Nowadays, design patterns are not that popular to talk about. This could be related to the rapid iteration of web services, and the popularity of Micro Services. Design patterns were once considered useless dogma, thus as an anti-pattern, during the hype of Function Programming.
Of course, design patterns might have been thrown away as the essence of Object-Oriented Programming, because Functional Programming was preferred to OOP and was a hype during the time.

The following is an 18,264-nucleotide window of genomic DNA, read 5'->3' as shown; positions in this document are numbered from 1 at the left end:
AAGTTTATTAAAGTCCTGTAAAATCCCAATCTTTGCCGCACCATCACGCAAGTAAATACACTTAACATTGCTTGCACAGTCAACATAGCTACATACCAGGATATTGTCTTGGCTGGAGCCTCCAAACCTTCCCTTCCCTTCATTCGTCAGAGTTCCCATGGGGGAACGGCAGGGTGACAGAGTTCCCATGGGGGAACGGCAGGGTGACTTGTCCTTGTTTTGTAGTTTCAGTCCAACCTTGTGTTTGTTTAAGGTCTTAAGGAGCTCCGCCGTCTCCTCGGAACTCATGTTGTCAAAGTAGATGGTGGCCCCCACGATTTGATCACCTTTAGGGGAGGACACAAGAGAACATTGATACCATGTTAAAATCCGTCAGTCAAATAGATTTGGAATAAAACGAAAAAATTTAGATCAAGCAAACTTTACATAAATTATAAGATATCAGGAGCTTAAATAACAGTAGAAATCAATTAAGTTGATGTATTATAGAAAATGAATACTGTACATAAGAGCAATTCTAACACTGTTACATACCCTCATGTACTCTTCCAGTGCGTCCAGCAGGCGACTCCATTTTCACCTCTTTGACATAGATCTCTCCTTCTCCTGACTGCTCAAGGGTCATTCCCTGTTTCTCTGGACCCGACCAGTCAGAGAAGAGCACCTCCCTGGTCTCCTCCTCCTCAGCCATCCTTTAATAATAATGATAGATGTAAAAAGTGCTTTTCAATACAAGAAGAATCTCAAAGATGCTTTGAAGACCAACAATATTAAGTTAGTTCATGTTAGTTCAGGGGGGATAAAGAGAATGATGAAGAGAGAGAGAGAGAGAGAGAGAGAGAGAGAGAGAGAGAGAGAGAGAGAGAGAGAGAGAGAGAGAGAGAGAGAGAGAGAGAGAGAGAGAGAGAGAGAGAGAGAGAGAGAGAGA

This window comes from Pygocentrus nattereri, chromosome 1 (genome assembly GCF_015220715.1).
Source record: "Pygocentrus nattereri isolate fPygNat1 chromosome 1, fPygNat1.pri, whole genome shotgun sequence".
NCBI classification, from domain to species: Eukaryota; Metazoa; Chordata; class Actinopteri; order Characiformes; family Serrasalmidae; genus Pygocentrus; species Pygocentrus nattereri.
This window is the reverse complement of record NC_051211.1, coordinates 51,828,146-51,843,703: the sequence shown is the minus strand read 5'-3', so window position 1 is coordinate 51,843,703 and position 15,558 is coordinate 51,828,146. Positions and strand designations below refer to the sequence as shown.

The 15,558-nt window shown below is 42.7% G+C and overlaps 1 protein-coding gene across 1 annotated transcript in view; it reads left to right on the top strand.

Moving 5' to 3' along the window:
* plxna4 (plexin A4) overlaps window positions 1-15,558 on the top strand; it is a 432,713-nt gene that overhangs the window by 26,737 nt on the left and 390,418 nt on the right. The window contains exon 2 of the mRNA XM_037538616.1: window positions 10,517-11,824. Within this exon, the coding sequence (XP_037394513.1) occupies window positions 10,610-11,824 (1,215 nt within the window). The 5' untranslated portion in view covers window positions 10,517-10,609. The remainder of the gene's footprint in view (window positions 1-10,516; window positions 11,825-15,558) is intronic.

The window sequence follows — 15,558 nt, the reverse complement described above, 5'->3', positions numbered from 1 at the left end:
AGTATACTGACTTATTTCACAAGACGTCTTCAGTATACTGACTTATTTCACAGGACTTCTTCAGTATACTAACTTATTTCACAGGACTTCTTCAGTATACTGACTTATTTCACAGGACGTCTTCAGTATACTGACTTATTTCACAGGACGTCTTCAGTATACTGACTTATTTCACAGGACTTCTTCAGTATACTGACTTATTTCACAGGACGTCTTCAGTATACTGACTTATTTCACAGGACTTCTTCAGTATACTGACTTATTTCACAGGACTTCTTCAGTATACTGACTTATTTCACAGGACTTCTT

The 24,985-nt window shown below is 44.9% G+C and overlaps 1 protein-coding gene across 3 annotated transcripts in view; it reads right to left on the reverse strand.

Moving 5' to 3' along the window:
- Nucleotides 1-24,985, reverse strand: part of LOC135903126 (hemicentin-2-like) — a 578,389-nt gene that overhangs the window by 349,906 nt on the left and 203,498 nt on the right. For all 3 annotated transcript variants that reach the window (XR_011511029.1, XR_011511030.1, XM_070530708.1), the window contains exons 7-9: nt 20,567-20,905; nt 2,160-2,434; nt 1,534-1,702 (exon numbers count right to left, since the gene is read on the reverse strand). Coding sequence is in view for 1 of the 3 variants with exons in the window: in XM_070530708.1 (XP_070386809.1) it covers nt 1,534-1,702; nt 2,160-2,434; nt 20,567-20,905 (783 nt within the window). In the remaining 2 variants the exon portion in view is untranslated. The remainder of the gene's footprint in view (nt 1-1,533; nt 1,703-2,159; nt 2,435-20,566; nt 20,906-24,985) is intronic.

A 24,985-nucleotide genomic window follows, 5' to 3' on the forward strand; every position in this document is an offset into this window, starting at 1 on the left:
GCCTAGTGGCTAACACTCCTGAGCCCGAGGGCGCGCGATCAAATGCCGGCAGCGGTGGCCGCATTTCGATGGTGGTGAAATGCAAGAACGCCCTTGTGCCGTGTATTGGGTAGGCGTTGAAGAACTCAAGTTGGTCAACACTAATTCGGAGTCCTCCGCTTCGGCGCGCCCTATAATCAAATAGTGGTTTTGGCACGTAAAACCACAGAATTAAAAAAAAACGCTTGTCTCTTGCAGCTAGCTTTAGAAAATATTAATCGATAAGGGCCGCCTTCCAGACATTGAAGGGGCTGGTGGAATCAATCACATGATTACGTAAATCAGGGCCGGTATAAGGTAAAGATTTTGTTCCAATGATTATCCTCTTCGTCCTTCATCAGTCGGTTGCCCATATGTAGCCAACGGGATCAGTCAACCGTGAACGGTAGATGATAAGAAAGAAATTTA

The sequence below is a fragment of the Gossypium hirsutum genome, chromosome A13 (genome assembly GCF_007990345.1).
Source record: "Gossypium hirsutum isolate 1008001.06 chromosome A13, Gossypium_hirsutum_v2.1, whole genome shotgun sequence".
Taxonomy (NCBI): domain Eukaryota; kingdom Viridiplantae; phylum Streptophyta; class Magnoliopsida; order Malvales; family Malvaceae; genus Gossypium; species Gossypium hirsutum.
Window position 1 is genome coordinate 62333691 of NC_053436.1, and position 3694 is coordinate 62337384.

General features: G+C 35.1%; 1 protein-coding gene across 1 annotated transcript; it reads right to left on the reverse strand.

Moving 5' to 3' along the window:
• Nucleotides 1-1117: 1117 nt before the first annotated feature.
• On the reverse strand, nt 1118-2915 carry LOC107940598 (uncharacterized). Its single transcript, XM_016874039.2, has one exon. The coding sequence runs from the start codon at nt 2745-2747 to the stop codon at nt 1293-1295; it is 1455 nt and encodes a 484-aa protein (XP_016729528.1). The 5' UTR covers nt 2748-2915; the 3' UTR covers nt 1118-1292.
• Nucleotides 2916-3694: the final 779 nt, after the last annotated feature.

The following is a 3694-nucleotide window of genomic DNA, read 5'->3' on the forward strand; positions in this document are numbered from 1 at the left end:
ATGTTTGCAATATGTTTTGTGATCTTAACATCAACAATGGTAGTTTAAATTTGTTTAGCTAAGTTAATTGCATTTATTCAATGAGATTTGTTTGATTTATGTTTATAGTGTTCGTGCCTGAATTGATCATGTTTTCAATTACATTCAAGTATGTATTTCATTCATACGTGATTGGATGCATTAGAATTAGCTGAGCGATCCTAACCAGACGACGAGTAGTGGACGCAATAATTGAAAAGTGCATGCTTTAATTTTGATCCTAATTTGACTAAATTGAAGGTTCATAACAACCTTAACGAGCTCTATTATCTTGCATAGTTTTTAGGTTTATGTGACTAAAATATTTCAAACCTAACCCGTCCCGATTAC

But if we think back, these design patterns are actually useful experiences extracted from practice. They do improve readability and scalability of programs to some extent. On the other hand, as well known conventions, design patterns deepen understanding between author and reader. In this sense, they can be considered as a medium of communication. Of course, this has to be used at correct scenarios. In terms of correct scenarios, we are talking about suitable scenarios — not using because we want to use, but for practical purpose.
In this blog post, I will introduce one of the most used design patterns: Factory Pattern, and talk about my understanding on it. …